I'm one of those "single cat" owners, and would recommend that you get two. We already had an older cat, since deceased, when we got JC, and although we had planned on adopting two kittens, we were advised not to take another from the litter if we were taking JC, because he didn't get along with other cats. That was definitely true. We had to keep him separated from our older, very sociable cat, and had the horrible experience of seeing him try to kill a slightly younger kitten when he was just a few months old. He doesn't get along with other cats, but that's an exceptional situation. I'd adopt two littermates, if possible, or at least two kittens of roughly the same age. The other alternative is to adopt older cats who have forged a relationship in a shelter.
post #11 of 21
Thread Starter 
Thanks everyone - I'm sold on 2 kittens! And, it sounds like littermates are a good idea, too? Though, what if you find a litter of 3, and can't take all 3? Do you take 2 and leave the other guy to fend for himself? This crossed my mind, when I saw a very sweet litter of 3 up for adoption this weekend - and simply couldn't imagine separating one out!
post #12 of 21
I adopted 2 littermates. The rescue I volunteer with tries to adopt out littermates...but when we have "odd numbers" we will allow the 3rd kitten to be adopted with another kitten from a different litter.

post #13 of 21
I only got Jeepers and am gearing up to get a second. I wish I'd taken one of her littermates as well, at least that way I would have avoided 'introductions'.
post #14 of 21
My two boys are not litter mates, they are a month apart in age & while they aren't as bonded as litter mates would be, they still love each other & play together. If you can't find 2 litter mates do what I did get 2 kittens about the same age & bring them in the house at the same time, that way no one is invading anyone's territory they are both new to it. We find at our shelter that you can put unrelated kittens together with little to no problems. It seems that kittens are so used to living in a group they adjust well to other kittens. As far as square footage, don't worry, you've got me beat, I'm in 400 sq feet & my boys are just fine. A cat will adjust it's territory to the space you allow it. Just make sure you have lots of toys to enterain them, a bored kitten is a destructive kitten. I know about this because I came home one day to a picture off the wall, garbage all over the kitchen floor & everything from on top the microwave on the floor. You see my boys had managed to get all their toys under the refrigerator & when they couldn't get them out Levi went to sleep so Jordan was bored & decided to make his own fun. I am so glad I have 2 because I dread the idea of how destructive Jordan could be if he never had anyone to play with!!!!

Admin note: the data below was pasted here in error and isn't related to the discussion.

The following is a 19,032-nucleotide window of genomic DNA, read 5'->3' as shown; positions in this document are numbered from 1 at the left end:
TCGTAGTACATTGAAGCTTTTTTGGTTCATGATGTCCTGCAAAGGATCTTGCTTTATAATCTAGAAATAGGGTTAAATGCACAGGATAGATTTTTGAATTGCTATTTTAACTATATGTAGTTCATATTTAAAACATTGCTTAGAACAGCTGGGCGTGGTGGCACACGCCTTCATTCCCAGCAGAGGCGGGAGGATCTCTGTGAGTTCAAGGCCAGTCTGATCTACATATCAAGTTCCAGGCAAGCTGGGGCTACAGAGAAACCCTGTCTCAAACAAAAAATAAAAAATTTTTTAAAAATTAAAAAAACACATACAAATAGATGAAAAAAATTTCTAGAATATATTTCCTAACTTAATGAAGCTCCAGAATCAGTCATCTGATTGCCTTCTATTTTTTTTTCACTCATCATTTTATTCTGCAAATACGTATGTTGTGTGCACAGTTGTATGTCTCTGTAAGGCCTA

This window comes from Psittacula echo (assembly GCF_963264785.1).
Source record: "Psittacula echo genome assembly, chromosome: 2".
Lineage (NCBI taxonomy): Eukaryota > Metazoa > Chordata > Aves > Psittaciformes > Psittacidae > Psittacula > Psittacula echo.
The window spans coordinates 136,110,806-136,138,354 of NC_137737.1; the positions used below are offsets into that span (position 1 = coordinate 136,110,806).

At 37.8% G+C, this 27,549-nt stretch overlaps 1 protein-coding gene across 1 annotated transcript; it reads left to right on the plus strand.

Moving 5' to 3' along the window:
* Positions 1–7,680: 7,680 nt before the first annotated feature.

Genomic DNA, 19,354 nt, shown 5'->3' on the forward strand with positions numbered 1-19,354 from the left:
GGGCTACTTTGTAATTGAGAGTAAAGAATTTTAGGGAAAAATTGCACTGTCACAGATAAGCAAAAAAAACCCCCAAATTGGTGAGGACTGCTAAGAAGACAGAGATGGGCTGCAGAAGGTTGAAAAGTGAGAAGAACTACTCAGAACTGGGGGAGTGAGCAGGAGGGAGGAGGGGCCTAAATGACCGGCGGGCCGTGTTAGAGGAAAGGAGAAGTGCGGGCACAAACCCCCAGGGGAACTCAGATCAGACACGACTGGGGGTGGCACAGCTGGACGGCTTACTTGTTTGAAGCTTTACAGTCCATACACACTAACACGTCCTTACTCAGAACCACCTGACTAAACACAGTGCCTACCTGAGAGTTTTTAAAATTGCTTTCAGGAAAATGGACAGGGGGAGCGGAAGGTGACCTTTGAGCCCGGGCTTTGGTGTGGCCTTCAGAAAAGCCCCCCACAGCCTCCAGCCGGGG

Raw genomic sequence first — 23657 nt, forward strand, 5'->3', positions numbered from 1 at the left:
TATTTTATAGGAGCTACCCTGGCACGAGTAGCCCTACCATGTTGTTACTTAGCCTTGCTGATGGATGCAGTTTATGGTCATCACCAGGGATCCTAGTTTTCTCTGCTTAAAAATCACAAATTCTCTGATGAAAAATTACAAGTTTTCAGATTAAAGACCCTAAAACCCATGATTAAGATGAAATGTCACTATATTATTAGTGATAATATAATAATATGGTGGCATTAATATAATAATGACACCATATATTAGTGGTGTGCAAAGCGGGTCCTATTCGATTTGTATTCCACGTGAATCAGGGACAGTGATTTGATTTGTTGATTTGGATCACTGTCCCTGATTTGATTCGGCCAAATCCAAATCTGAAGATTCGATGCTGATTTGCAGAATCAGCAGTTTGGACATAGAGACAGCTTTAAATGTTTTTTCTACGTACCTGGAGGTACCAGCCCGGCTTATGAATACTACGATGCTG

post #15 of 21

I should have gotten two in the first place! But I got Zoey first, then Saki. Even though they are not related, they get a long fabulously.. and now I feel better being at work knowing that Zoey isnt bored out of her mind!
post #16 of 21
When I got my second kitty I was living in an aparment that was 800 sq.ft. There were no problems. My kitties were adopted about a year apart so litter mates would be good, but I can attest that they are not necessary. My boys are best friends!
post #17 of 21
Frodo (stripes) and Pookie (white with spots) are about 4 months apart in age, both were rescued from the humane society (Frodo in Aug. 2003 and Pookie in Nov. 2003) and are inseperable, as you can see Took this a little while ago when I went in to make my daughter's bed.

post #18 of 21
Originally Posted by bigkittylove
Thanks everyone - I'm sold on 2 kittens! And, it sounds like littermates are a good idea, too? Though, what if you find a litter of 3, and can't take all 3? Do you take 2 and leave the other guy to fend for himself? This crossed my mind, when I saw a very sweet litter of 3 up for adoption this weekend - and simply couldn't imagine separating one out!
Our two cats were originally from a litter of three. It was difficult to choose, but eventually we were able to pick two. The remaining third sibling and her mother were adopted by other people, so in the end, it worked out fine for everyone.
post #19 of 21
BigKittyLove, I think in your other thread you mentioned the Mobile Adoption set-up was a little intimidating? It sure can be!